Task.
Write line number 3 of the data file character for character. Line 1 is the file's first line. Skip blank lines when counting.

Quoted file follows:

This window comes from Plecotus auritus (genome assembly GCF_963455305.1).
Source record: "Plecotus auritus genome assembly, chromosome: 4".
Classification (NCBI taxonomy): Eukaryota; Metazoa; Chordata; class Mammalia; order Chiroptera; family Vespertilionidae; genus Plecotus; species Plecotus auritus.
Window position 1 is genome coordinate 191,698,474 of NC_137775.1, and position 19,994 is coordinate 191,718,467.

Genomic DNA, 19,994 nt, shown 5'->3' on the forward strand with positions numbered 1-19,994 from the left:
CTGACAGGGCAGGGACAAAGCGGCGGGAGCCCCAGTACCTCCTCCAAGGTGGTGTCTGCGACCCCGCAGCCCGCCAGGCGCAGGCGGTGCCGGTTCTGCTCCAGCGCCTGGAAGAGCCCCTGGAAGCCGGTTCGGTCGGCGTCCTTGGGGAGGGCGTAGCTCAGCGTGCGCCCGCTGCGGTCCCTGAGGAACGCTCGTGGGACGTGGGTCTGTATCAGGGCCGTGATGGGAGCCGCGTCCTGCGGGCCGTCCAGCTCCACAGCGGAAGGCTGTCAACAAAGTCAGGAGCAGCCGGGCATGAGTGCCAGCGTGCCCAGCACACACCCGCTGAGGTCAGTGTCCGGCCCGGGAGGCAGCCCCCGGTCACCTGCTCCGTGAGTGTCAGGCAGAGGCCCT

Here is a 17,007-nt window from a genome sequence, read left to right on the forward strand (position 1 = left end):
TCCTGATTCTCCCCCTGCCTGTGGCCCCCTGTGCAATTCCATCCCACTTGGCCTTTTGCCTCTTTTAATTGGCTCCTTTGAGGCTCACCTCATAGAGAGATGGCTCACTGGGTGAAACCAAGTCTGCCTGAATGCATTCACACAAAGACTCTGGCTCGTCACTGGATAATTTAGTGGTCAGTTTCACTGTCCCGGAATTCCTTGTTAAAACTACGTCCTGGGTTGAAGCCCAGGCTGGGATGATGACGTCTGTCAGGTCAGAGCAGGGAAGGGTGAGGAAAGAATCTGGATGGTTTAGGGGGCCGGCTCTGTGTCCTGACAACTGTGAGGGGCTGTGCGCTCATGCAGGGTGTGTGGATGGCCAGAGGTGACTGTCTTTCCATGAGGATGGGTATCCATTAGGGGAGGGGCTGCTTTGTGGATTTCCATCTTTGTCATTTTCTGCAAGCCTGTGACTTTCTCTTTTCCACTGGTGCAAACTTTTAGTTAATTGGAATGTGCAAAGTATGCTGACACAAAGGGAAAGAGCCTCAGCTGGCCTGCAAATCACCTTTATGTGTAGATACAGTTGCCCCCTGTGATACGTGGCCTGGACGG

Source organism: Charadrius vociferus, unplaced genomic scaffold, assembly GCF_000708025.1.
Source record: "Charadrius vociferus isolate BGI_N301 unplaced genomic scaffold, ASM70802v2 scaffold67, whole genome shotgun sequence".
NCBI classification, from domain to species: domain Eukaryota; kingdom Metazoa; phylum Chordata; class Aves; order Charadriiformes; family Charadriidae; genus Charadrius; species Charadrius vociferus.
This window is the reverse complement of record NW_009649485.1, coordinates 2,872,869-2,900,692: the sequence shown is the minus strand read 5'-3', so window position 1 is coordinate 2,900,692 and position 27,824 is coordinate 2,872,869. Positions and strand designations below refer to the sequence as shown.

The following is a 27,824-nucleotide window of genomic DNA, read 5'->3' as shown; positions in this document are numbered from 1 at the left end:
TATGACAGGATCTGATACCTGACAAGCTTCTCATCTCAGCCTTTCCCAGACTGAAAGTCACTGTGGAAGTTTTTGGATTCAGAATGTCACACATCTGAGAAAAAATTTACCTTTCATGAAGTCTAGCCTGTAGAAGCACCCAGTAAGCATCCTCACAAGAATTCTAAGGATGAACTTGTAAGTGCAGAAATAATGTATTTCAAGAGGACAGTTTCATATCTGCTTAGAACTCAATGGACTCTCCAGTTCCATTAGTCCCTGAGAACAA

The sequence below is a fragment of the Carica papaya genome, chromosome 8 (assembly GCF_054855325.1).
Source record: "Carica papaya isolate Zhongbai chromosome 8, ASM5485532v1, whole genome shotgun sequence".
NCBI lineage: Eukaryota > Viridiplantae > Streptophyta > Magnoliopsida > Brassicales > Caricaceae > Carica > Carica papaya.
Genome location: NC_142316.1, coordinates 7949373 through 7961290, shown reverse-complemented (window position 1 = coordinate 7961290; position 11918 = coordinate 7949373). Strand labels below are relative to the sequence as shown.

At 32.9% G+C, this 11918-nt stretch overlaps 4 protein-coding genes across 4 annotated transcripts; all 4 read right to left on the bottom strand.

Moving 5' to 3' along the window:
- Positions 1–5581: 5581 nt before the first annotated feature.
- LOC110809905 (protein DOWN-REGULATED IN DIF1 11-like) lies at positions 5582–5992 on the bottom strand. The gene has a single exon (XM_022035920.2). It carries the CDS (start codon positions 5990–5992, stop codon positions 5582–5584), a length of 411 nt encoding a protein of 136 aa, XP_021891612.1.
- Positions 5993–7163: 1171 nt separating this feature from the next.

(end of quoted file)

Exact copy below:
Classification (NCBI taxonomy): Eukaryota; Metazoa; Chordata; class Mammalia; order Chiroptera; family Vespertilionidae; genus Plecotus; species Plecotus auritus.